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Sacramento County to discuss funding for body cameras at budget hearing

Sacramento County Board of Supervisors to deliberate over the recommended $6.41 billion budget from the county executive.

SACRAMENTO, Calif — On Sept. 9 at 5 p.m., the Sacramento County Board of Supervisors plans to discuss and decide on the county’s $6.41 billion budget

And $2.1 million is dedicated to body cameras for the Sacramento County Sheriff’s Office and Park Rangers, according to Sacramento County Executive Navdeep Gill in his letter to the supervisors.

“I think they are an essential component part of building trust and accountability and that they are an innovative tool for law enforcement,” Sacramento County Supervisor Phil Serna said.

Serna along with Supervisors Sue Frost, Patrick Kennedy, Susan Peters, and Don Nottoli said body cameras can be a useful tool and that Sacramento County Sheriff's deputies should have them.

“I have felt for some time that we have not prioritized enough the funding and deployment of body cameras here in Sacramento County,” Serna said.

Supervisor Kennedy told ABC10 that four years ago the Sacramento County Sheriff Scott Jones was opposed to body cameras. Jones said starting in 2018, he decided to support the use of body cameras and told ABC10 the department "desperately wants body cameras."

While the supervisors and Jones think body cameras will help build trust in the community, The People's Budget Sacramento's spokesperson Kula Koeing disagrees.

“The Sacramento County sheriff, he doesn’t even provide the basic data that we want to see, so we don’t expect him to provide information that comes from body cams,” Koenig said. "And, so that's definitely not where $2.1 million should be spent."

The People's Budget Sacramento collected surveys to find out what the people in Sacramento County want to see funded in the county's budget.

The survey found the majority of participants want the money to be spent on:

  • housing and homeless services programs
  • public health programs
  • food access programs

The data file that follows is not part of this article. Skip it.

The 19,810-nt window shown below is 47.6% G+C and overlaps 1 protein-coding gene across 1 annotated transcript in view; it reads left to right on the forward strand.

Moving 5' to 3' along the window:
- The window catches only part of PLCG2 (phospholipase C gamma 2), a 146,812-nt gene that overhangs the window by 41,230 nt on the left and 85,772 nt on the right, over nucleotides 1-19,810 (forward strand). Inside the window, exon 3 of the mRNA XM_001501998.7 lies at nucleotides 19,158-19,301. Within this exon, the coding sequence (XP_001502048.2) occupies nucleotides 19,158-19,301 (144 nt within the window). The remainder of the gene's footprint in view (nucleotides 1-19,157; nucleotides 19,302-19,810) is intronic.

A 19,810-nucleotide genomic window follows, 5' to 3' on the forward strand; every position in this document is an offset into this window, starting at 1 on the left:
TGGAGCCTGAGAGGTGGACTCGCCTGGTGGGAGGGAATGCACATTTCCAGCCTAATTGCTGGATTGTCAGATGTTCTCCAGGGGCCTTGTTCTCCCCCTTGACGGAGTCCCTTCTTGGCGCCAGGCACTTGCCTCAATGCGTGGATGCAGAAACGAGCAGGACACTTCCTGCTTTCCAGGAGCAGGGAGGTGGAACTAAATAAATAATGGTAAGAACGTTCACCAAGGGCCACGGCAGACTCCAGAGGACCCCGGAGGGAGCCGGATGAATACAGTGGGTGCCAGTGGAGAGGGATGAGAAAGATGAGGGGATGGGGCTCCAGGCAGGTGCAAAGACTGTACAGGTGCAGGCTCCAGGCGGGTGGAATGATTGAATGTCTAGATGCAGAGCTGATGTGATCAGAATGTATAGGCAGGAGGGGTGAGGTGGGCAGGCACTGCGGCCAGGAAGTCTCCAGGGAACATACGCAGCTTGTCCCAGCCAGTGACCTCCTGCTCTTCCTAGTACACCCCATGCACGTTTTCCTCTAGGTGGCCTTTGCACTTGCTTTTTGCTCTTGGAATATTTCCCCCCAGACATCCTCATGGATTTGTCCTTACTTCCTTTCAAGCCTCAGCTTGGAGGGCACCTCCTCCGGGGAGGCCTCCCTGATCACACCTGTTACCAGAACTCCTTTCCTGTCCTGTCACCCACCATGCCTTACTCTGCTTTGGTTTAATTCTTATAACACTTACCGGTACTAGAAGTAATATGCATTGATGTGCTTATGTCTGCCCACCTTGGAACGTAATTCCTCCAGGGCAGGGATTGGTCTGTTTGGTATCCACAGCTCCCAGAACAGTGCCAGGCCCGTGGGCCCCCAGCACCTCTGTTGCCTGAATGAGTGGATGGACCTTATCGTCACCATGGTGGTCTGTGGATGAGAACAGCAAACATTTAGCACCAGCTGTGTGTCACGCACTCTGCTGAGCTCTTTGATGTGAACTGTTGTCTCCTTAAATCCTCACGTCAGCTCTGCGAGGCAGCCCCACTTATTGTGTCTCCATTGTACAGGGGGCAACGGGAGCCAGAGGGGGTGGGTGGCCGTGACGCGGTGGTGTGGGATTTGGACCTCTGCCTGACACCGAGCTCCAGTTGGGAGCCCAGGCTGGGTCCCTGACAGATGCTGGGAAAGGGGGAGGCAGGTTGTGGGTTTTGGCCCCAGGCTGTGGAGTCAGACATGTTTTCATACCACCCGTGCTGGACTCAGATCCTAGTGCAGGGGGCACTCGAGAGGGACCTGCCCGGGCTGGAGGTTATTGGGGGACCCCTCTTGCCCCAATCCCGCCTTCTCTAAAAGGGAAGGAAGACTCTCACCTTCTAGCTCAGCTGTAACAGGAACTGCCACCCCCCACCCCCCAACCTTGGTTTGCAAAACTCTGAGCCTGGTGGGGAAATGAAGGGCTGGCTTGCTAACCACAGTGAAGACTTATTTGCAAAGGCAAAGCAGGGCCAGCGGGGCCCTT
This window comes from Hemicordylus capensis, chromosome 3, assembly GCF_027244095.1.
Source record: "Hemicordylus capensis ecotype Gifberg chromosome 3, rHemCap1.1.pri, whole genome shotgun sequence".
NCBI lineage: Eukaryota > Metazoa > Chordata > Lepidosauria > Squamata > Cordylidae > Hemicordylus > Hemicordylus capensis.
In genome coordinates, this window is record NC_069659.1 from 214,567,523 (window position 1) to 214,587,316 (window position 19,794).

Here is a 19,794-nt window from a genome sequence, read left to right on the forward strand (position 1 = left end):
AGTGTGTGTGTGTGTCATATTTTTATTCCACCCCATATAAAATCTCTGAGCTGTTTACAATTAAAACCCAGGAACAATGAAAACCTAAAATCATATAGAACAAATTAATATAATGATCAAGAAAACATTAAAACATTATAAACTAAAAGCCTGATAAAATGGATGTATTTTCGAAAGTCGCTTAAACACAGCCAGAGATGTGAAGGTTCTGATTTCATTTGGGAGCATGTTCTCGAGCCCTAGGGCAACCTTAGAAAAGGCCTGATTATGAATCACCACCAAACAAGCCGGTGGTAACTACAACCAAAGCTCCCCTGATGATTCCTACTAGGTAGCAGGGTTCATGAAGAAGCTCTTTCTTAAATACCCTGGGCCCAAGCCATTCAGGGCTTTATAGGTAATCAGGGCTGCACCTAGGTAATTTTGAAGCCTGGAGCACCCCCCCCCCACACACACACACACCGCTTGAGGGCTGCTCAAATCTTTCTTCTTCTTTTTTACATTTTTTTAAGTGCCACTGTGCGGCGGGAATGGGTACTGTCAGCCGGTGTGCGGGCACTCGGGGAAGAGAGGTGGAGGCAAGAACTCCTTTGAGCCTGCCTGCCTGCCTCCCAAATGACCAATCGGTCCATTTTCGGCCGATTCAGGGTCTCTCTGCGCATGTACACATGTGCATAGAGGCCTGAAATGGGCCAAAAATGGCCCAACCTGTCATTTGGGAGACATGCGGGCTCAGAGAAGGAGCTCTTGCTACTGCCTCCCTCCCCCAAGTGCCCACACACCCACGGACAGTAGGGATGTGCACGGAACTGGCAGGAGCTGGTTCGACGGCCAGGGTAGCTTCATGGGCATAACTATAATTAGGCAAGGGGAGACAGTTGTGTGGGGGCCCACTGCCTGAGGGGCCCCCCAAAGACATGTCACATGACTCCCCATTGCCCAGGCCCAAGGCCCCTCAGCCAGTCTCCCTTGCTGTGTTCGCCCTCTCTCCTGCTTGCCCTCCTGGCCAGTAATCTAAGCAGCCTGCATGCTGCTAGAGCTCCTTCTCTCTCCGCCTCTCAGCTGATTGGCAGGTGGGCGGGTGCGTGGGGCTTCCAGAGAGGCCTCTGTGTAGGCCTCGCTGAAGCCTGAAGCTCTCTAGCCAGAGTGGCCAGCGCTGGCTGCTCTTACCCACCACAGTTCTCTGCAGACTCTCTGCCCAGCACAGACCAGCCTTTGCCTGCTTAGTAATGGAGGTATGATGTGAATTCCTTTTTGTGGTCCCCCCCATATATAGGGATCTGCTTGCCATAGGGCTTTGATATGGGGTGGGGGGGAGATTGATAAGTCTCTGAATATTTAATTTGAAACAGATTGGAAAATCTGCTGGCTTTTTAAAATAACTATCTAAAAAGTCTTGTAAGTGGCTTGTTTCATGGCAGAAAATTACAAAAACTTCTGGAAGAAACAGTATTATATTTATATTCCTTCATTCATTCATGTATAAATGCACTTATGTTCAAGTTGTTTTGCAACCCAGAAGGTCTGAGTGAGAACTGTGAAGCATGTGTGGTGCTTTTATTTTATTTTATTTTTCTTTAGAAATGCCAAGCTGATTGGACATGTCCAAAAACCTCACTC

• mental health programs
  • restorative justice programs
  • environmental justice programs
  • youth programs
Credit: Courtesy: The People's Budget Sacramento
The People's Budget Sacramento found residents in Sacramento County have different priorities than the budget set forward by the county staff.

Koenig said the majority of cuts should come from sections of the budget set for law enforcement and that more money should be invested in health services, housing, and other community needs, based on the data collected.

Koenig added that The People's Budget Sacramento still is accepting surveys from Sacramento city and county residents.

"This is just the beginning," Koenig said.

Should the body cameras be funded with the coming budget, Nottoli said he has questions about how the program will work and when the deputies will begin to wear the body cameras.

Sheriff Jones said his department would begin work towards purchasing, training officers to use the cameras, and developing proper procedures for camera records. He hopes to have them on the streets in six months. 

To read the full budget for the 2020-2021 fiscal year, go to the Sacramento County website.

Attending the Sacramento County Board of Supervisors Meeting

Sacramento County plans to live stream the meeting, with closed captioning, as well as broadcast it on KUBU radio on 96.5 FM.

Sacramento County residents can participate in the public comment portion of the meeting over the phone.

Members of the community should call 916-875-2500 and follow the prompts to be placed in a queue for a specific agenda item or off-agenda topic. The agenda can be found on the county website.

Written submissions for public comment can be emailed or mailed to the county; however, they will not be read during the meeting but will be sent to all supervisors for consideration.

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